With new products and services, the tourism industry in southern Africa is quickly understanding the needs, wants, and spending power of the authenticity-seeking, hyper-connected millennial traveler.
With its bespoke mobile app, disruptive room decor and dedication to curated experiences, the Radisson RED Cape Town, which opened in September, is a bellwether of the shift. The Carlson Rezidor Hotel Group evidently sees potential in the millennial market in South Africa: It’s just the fourth of 60 Radisson RED hotels the group plans to open worldwide by 2020.
A homegrown competitor hitting similar touchpoints is the Protea Hotels Fire & Ice brand, launched in 2006, with features that include in-house DJs, high-speed Wi-Fi and an Instagrammable pool deck.
“We’re no longer just in the business of selling rooms,” said Avukile Mabombo, group marketing manager for Protea Hotels. “From public spaces to services to entertainment, the full hotel experience has become so much more important.”
Mabombo flags intra-African millennial travel as a key growth point for the rest of the decade as cross-border collaboration booms, particularly in creative industries. Marriott International acquired Protea Hotels in 2014 in a $141.1 million (ZAR 2 billion) deal. It’ll be interesting to watch if Marriott will expand the Fire & Ice brand, or launch its own millennial-friendly Moxy brand into Africa.
Regardless of the name, the sustainability credentials of the property may drive purchasing decisions. Many African cities are resource-restricted, and whether it’s tackling water scarcity in Cape Town or energy-saving in Accra, “millennial travelers are going to start making hotels more accountable,” Mabombo said.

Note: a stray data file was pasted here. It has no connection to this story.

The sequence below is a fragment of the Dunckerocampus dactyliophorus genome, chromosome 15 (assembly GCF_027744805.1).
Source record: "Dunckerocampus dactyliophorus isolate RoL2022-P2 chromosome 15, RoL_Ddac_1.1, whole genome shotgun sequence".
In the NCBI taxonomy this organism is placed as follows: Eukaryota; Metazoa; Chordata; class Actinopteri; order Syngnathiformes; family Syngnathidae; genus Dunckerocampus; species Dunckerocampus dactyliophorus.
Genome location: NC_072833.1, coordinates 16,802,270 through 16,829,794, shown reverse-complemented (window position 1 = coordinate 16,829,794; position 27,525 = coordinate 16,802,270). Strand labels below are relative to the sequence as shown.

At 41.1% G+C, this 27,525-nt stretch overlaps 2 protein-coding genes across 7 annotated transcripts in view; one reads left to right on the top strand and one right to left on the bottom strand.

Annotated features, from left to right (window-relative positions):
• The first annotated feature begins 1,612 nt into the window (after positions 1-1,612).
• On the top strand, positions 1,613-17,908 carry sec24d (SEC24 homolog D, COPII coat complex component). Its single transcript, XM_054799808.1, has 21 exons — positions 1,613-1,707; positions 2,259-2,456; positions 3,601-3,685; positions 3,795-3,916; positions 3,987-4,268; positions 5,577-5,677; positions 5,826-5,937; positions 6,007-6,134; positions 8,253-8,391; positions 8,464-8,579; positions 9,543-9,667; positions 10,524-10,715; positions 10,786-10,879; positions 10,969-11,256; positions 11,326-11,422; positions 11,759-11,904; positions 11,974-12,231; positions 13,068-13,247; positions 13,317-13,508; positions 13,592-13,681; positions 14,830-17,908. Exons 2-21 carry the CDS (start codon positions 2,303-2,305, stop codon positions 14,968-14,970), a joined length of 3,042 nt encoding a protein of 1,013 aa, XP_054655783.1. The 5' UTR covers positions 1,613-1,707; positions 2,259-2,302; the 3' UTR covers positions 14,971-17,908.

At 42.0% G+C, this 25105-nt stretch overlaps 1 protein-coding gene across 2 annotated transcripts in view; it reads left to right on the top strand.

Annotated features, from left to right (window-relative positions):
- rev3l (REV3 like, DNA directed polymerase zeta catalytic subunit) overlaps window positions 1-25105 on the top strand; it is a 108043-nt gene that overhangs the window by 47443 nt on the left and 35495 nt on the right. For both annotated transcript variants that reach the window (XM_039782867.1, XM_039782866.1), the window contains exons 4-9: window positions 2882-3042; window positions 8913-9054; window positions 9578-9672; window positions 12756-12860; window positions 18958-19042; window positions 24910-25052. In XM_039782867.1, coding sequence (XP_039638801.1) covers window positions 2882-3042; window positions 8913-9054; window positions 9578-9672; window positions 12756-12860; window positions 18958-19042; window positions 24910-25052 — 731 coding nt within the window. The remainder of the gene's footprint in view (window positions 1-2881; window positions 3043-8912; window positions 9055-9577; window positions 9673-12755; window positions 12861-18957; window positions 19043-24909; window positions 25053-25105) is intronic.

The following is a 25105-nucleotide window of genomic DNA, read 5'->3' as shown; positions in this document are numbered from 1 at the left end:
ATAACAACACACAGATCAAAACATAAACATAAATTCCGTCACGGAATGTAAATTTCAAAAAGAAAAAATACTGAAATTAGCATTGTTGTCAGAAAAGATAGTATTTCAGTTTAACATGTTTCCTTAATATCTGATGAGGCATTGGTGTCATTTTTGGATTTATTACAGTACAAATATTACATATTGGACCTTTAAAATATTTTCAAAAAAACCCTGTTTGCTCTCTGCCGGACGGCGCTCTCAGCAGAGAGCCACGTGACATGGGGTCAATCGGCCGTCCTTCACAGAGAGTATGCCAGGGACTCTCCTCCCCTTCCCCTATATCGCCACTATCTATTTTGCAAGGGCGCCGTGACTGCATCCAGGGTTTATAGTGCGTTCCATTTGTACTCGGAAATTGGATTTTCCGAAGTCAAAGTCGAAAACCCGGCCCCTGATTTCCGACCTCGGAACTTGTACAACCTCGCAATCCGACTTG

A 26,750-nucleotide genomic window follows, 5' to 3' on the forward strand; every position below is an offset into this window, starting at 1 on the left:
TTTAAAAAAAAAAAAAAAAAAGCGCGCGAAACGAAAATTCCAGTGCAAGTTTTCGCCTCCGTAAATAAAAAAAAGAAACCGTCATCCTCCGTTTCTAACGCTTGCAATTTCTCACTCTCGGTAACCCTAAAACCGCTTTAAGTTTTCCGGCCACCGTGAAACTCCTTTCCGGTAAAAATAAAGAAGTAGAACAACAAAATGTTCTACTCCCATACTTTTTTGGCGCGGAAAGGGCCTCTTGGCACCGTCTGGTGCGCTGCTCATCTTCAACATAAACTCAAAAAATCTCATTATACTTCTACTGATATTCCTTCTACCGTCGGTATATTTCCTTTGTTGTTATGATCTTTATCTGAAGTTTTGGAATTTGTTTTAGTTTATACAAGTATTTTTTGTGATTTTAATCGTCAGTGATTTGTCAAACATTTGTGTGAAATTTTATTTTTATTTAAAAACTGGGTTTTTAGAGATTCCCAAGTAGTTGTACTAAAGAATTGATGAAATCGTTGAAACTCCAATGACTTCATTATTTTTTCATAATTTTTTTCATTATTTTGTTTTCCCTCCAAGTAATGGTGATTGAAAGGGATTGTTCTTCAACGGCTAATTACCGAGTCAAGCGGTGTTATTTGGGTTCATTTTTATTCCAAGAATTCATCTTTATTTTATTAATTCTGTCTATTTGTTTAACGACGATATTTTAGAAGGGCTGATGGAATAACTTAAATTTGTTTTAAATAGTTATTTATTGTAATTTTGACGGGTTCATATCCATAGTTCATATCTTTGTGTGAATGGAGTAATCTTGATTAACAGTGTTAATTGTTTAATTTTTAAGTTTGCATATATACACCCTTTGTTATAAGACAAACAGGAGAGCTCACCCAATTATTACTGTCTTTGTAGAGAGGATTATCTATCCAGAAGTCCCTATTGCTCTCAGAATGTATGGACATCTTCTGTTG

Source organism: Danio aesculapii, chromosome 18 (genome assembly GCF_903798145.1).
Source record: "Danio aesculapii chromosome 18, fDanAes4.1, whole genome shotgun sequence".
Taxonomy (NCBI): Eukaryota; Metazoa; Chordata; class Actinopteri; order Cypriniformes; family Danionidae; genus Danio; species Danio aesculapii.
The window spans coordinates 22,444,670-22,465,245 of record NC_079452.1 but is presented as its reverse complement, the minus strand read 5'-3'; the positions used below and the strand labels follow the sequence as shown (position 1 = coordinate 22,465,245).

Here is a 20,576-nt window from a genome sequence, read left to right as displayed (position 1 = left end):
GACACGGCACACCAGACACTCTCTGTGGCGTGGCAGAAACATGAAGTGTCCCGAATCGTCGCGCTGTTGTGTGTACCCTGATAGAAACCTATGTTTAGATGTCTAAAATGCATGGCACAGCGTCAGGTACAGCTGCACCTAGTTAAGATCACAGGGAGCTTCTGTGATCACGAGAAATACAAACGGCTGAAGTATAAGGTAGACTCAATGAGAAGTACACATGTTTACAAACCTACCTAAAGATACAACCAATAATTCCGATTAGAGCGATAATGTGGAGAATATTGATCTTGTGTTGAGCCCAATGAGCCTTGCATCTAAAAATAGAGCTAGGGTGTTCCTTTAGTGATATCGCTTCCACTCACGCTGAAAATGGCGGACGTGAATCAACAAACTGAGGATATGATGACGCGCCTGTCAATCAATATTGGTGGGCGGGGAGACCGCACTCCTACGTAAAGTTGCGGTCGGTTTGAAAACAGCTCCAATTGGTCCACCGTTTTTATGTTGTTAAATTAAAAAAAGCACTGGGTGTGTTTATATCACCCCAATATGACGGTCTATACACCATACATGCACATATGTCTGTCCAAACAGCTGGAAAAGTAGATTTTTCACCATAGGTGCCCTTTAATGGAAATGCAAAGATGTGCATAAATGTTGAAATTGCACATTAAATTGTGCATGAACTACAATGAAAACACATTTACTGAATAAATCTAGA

Safari Operators Adapt
While city hotels are obvious targets for millennial-focused brands, safari operators are also courting younger travelers. The millennial market is even impacting how safari holidays are marketed and booked. Travel agents still may deal with the details, but image-rich social media threads increasingly inspire safari travel.
“The millennial generation is all about authentic experience, about writing their own scripts, telling their own stories,” said Lindy Rousseau, director of sales and marketing for luxury safari and conservation company Singita, where rates are above $1,800 per person per night. While it’s typically their parents picking up the tab, “once they arrive, we know what they want.”
That means high-speed Wi-Fi regardless of the lodge’s remote location, flexible safari activities infused with unique experiences, and the opportunity for authentic community engagement. That could mean meeting the graduates of the Singita School of Cooking, a local upliftment and training project, or understanding the reforestation projects at Singita’s Rwandan lodge set to launch in 2019.
Another safari operator, an experiential travel company called AndBeyond, has similarly adapted its offering. Alongside the safari staples of twice-daily game drives and sundowners on the savannah, guests can volunteer in community projects and engage in hands-on conservation projects, working alongside veterinarians and rangers to ear-notch endangered white rhinoceroses.
Local Travelers Important Too
The future is as much about local travelers as inbound millennials, however.
“South African millennials travel a lot, have sizeable budgets, and are adventurous,” said Sean Kritzinger, managing director and co-owner of tour operator Giltedge.
But as much as their aspirations are similar, their limited spending power — compared to inbound millennials — has led to specific local product offerings.
For example, free Wi-Fi is an essential offering for hotels looking to capture the millennial market because the country’s mobile data costs are inflated. There’s also the issue of limited access to credit, which has forced airlines to develop distribution channels in mid-level supermarkets and through in-store charge cards.
Further, what the travelers want is slightly different. The local millennial traveler “still cares about brand and brag value, whilst foreign travelers want a more meaningful and mindful experience,” noted Mariette du Toit-Helmbold, a destination marketing expert based in the Cape winelands.